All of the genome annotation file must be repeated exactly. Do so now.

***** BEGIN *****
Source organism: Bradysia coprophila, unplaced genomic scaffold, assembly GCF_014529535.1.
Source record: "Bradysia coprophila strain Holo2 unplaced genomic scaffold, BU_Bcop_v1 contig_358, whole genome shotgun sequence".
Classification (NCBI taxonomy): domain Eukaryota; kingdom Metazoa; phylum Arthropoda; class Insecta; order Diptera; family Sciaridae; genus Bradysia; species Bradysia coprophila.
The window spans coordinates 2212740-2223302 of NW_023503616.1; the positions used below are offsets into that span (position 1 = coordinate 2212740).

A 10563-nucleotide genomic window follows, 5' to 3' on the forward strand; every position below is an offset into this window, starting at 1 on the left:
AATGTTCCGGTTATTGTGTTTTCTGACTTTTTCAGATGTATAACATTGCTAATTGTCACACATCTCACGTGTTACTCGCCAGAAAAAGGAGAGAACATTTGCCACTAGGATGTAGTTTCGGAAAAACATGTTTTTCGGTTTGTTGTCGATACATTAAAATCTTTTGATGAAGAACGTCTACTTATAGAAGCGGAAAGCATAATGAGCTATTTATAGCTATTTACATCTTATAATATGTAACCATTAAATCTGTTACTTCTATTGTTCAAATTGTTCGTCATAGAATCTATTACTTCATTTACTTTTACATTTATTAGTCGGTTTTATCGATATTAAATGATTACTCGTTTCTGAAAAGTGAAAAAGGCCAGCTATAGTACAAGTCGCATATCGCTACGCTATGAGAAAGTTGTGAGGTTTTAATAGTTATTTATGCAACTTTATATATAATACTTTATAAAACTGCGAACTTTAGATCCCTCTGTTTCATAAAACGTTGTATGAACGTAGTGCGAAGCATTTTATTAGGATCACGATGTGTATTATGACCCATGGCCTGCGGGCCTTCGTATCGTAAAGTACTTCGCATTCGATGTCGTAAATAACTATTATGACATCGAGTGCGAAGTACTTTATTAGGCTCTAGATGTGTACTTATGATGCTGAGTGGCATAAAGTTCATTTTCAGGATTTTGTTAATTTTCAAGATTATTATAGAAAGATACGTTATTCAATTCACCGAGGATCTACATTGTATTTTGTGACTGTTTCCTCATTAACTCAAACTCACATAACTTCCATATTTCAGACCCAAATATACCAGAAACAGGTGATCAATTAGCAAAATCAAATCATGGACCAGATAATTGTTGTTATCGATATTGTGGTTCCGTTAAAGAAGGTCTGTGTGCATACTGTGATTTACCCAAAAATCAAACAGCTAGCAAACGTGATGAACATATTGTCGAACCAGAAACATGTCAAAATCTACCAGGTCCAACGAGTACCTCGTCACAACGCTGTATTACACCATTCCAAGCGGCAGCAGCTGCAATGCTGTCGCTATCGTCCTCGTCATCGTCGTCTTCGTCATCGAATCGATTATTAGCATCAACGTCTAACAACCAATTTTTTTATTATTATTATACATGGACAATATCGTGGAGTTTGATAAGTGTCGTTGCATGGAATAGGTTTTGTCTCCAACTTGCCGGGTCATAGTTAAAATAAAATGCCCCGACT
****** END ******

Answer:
Source organism: Bradysia coprophila, unplaced genomic scaffold, assembly GCF_014529535.1.
Source record: "Bradysia coprophila strain Holo2 unplaced genomic scaffold, BU_Bcop_v1 contig_358, whole genome shotgun sequence".
Classification (NCBI taxonomy): domain Eukaryota; kingdom Metazoa; phylum Arthropoda; class Insecta; order Diptera; family Sciaridae; genus Bradysia; species Bradysia coprophila.
The window spans coordinates 2212740-2223302 of NW_023503616.1; the positions used below are offsets into that span (position 1 = coordinate 2212740).

A 10563-nucleotide genomic window follows, 5' to 3' on the forward strand; every position below is an offset into this window, starting at 1 on the left:
AATGTTCCGGTTATTGTGTTTTCTGACTTTTTCAGATGTATAACATTGCTAATTGTCACACATCTCACGTGTTACTCGCCAGAAAAAGGAGAGAACATTTGCCACTAGGATGTAGTTTCGGAAAAACATGTTTTTCGGTTTGTTGTCGATACATTAAAATCTTTTGATGAAGAACGTCTACTTATAGAAGCGGAAAGCATAATGAGCTATTTATAGCTATTTACATCTTATAATATGTAACCATTAAATCTGTTACTTCTATTGTTCAAATTGTTCGTCATAGAATCTATTACTTCATTTACTTTTACATTTATTAGTCGGTTTTATCGATATTAAATGATTACTCGTTTCTGAAAAGTGAAAAAGGCCAGCTATAGTACAAGTCGCATATCGCTACGCTATGAGAAAGTTGTGAGGTTTTAATAGTTATTTATGCAACTTTATATATAATACTTTATAAAACTGCGAACTTTAGATCCCTCTGTTTCATAAAACGTTGTATGAACGTAGTGCGAAGCATTTTATTAGGATCACGATGTGTATTATGACCCATGGCCTGCGGGCCTTCGTATCGTAAAGTACTTCGCATTCGATGTCGTAAATAACTATTATGACATCGAGTGCGAAGTACTTTATTAGGCTCTAGATGTGTACTTATGATGCTGAGTGGCATAAAGTTCATTTTCAGGATTTTGTTAATTTTCAAGATTATTATAGAAAGATACGTTATTCAATTCACCGAGGATCTACATTGTATTTTGTGACTGTTTCCTCATTAACTCAAACTCACATAACTTCCATATTTCAGACCCAAATATACCAGAAACAGGTGATCAATTAGCAAAATCAAATCATGGACCAGATAATTGTTGTTATCGATATTGTGGTTCCGTTAAAGAAGGTCTGTGTGCATACTGTGATTTACCCAAAAATCAAACAGCTAGCAAACGTGATGAACATATTGTCGAACCAGAAACATGTCAAAATCTACCAGGTCCAACGAGTACCTCGTCACAACGCTGTATTACACCATTCCAAGCGGCAGCAGCTGCAATGCTGTCGCTATCGTCCTCGTCATCGTCGTCTTCGTCATCGAATCGATTATTAGCATCAACGTCTAACAACCAATTTTTTTATTATTATTATACATGGACAATATCGTGGAGTTTGATAAGTGTCGTTGCATGGAATAGGTTTTGTCTCCAACTTGCCGGGTCATAGTTAAAATAAAATGCCCCGACT